“Common sense is not so common.” ― Voltaire
Emotional intelligence (EI) or emotional quotient (EQ) is a topic that has become very popular during the last couple years, however, the concept is not new, it could be similar to the well known “common sense.” A wealth of quotes, full of wisdom, from our ancestors gives evidence of this. But what is all this fuss about EI? And why do we need to develop it?
Let me start from the very basic: in our daily life we have to solve situations in every moment, from the moment we wake up until the moment we go to bed. Luckily, we have enough resources to cope with this type of daily demands. The problem, however, is that despite having these resources we sometimes do not know how to use them.
We were born with the ability to learn and understand things, to handle new situations and solve problems appropriately. This is what we call intelligence. This, allows us to collect knowledge, which can be acquired through learning by experience or insight. Based on knowledge we can make decisions. Decision making is present in all aspects of our lives and at all times, but some of these decisions are more crucial than others. Independent of that, it is through this process that during the pursuit of our goals we are able to overcome these obstacles (problems).
So what’s the matter with Emotional intelligence (EQ)? Having a great intellect (high IQ) is not enough. When we make decisions, they are influenced not only by our thinking, but also by our emotions. It is here where common sense may become less common and even may stop making sense.
Emotional intelligence represents our fundamental ability to reason “with emotions”. It is a set of skills arising from our knowledge and understanding of emotions and it allows us:
- To accurately perceive and assess emotions (ours and from others).
- To access and generate feelings that facilitate our thinking.
- To regulate emotions in order to promote emotional and intellectual growth.
Nevertheless, having the skills is just one of the ingredients to live an emotionally intelligent life. It is also necessary to possess the motivation and the knowledge to use them appropriately in order to reach achievement. Once we have gathered all the necessary information to solve a problem at the emotional level, it must be sorted with certain quality, effectiveness, autonomy and flexibility.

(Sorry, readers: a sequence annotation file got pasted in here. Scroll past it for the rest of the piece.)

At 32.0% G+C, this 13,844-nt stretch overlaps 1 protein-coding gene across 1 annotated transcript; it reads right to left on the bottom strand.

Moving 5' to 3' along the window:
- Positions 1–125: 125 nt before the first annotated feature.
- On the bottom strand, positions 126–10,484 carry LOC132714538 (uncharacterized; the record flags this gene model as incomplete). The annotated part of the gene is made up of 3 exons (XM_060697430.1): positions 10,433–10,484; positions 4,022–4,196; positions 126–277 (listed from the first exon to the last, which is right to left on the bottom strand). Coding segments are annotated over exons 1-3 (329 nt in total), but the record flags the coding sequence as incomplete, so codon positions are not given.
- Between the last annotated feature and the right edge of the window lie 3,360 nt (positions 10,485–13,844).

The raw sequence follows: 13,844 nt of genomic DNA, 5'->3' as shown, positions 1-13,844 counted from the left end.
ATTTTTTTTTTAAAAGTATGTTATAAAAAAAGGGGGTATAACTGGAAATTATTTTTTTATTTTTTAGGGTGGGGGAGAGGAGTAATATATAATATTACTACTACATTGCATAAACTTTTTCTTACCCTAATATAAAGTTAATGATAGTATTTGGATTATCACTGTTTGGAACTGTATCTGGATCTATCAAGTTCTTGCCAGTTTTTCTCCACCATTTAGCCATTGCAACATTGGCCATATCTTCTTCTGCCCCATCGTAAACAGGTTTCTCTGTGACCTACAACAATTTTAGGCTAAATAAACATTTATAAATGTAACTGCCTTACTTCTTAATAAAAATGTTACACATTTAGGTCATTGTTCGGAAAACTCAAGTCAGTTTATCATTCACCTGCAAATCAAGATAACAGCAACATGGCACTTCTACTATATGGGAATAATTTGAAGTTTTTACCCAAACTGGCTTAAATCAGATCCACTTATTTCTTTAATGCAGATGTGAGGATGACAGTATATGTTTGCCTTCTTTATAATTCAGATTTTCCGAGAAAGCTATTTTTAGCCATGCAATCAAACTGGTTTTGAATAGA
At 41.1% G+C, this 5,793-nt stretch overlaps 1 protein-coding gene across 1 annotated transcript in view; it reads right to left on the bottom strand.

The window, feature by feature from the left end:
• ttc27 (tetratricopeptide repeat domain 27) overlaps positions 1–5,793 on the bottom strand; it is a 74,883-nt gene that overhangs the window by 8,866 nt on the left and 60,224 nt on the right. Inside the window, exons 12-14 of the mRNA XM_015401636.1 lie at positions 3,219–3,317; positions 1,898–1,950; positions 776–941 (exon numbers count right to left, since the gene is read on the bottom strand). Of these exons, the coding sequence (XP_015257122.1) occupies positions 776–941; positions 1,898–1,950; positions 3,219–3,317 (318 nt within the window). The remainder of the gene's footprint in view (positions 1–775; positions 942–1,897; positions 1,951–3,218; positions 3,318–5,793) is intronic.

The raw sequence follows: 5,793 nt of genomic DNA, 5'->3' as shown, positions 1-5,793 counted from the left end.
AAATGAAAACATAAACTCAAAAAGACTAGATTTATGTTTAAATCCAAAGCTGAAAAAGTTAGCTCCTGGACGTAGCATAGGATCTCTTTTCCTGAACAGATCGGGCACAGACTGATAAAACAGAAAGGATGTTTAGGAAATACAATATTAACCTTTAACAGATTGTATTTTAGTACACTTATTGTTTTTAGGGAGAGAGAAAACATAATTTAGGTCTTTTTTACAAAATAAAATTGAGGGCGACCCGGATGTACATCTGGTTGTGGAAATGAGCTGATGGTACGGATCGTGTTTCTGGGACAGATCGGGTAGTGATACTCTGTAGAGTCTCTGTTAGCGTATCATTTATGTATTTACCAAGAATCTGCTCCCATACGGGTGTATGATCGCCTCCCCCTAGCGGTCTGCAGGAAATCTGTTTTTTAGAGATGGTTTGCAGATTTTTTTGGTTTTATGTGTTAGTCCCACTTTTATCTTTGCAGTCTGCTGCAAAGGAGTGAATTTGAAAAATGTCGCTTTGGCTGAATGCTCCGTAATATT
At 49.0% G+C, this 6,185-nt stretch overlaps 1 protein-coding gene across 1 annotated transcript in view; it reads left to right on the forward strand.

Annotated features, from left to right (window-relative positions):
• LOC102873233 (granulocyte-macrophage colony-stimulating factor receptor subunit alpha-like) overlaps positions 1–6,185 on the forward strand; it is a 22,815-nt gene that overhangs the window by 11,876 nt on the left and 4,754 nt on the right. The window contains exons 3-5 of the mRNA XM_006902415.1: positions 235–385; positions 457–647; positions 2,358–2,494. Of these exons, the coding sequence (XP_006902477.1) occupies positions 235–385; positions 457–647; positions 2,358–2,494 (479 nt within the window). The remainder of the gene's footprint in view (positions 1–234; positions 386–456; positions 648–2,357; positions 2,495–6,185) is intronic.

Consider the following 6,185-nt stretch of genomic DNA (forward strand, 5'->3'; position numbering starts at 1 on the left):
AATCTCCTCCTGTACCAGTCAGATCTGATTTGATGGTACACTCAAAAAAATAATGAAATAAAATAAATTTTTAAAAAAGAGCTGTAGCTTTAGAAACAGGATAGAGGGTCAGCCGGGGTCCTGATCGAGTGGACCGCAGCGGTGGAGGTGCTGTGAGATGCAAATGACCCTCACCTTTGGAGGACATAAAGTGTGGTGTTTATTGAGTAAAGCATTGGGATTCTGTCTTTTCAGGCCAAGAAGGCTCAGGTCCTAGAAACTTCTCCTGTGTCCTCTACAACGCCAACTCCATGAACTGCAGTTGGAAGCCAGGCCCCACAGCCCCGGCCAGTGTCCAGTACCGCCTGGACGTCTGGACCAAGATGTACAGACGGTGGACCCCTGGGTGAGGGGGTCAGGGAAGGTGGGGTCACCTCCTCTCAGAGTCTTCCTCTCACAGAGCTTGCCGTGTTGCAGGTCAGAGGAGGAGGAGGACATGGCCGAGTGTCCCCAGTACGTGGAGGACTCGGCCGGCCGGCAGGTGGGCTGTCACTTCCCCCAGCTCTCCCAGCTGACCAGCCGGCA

This is called Emotional Competence (EC) and it is the behavioural component of EI. It lies in our actions and
behaviours which are guided by our knowledge of a certain situation. So this is like the person that believes he is a good dancer because of some dance lessons and some knowledge about music but actually, the truth would be revealed on the dance floor.
Similarly, in our daily life it is not enough with just knowing, we also need to know when and how to use that knowledge appropriately. Think about a behaviour that you have that causes you pain, nevertheless you keep repeating it over and over again.
Yes, surely you know that it is wrong and what would be the right thing to do, even so, you do not do it. But not to worry, it is possible to learn to be emotionally competent and therefore, to live an emotionally intelligent life. However, the acquisition of these skills requires time and dedication from your part, but once you start to develop them you would be glad you did. We will talk about this in more detail in future articles, stay tuned.
- Emotional intelligence (EI) represents the fundamental ability to reason with emotions.
- Emotional competence is the behavioural part of the EI and is reached when a certain level of achievement is attained.
- The quality of the performance will indicate our level of emotional competence.
- To live an emotionally intelligent life we need to be emotionally competent. This means, to make a good performance, we need to have the knowledge, the motivation, and the possibility and the ability to use it appropriately.
1. Here I leave you a very interesting and fun talk about Emotional Intelligence “From Theory to Every day Practice” by Prof. Marc Brakett, Director of the Yale Center for Emotional Intelligence.
1. Feldman Barret, L., P. Salovey, and D.J. Mayer, The Wisdom in Feeling: Psychological Processes in Emotional Intelligence (Emotions And Social Behavior)2002: The Guilford Press.